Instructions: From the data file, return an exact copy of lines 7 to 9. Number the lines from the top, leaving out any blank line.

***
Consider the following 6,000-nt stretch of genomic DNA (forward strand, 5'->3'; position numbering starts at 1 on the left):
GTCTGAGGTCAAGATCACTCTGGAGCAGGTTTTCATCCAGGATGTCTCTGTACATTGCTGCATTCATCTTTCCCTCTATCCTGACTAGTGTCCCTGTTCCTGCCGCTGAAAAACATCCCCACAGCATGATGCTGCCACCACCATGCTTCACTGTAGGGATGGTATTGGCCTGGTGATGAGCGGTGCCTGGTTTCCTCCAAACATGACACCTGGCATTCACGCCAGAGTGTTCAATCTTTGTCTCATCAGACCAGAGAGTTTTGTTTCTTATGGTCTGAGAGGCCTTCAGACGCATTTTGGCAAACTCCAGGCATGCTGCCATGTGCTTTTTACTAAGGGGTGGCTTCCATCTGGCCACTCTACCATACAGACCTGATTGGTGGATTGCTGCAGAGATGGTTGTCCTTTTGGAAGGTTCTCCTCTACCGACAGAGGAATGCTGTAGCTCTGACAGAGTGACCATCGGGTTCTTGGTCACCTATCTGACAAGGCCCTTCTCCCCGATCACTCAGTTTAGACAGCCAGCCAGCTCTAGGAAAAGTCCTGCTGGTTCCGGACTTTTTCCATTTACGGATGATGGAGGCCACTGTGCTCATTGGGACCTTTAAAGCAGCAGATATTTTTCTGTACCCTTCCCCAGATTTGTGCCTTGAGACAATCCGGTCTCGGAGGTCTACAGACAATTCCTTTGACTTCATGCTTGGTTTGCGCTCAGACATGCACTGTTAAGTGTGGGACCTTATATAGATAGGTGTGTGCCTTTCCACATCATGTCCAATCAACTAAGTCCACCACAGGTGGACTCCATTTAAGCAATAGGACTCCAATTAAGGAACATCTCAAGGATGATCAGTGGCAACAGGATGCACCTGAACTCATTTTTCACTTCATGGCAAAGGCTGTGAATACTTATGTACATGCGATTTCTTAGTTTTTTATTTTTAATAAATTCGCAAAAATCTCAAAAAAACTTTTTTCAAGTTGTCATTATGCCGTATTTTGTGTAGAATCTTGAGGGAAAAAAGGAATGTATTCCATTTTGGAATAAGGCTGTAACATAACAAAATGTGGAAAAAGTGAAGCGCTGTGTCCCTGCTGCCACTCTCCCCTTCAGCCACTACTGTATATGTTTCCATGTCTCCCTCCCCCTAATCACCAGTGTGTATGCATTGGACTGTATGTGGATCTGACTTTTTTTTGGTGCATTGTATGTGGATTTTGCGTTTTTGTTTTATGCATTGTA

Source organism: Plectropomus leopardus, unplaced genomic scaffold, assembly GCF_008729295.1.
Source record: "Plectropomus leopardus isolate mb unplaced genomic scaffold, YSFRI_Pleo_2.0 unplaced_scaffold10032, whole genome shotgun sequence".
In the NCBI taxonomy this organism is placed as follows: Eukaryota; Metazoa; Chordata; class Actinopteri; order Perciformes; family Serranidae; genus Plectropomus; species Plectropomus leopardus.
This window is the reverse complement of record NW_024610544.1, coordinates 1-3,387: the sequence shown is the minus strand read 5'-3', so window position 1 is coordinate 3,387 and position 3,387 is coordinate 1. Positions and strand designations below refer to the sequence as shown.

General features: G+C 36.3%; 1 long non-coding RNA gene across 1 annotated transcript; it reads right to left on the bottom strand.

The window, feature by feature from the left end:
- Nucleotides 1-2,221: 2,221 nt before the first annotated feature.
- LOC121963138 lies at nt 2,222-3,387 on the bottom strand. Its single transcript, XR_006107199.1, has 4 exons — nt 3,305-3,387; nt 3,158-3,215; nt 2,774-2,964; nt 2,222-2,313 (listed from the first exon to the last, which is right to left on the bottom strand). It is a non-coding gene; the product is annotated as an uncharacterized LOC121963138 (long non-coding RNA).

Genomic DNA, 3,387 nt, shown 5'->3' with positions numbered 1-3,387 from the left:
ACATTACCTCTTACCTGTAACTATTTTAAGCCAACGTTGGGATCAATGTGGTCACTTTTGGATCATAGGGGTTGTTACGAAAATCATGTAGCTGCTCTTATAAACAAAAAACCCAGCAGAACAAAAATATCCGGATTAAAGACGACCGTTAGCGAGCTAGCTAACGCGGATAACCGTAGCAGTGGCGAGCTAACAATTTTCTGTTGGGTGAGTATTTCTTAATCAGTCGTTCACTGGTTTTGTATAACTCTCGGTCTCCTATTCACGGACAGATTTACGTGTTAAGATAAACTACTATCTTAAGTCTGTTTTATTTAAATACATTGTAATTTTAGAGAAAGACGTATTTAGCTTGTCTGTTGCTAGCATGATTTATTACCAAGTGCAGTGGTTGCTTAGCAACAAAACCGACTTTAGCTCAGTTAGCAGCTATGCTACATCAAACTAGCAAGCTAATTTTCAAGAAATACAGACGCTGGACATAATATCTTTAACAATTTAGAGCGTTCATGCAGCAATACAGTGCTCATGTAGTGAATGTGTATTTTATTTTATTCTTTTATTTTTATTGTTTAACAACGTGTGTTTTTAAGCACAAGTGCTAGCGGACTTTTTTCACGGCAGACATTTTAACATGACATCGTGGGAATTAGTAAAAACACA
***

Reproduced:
General features: G+C 36.3%; 1 long non-coding RNA gene across 1 annotated transcript; it reads right to left on the bottom strand.

The window, feature by feature from the left end:
- Nucleotides 1-2,221: 2,221 nt before the first annotated feature.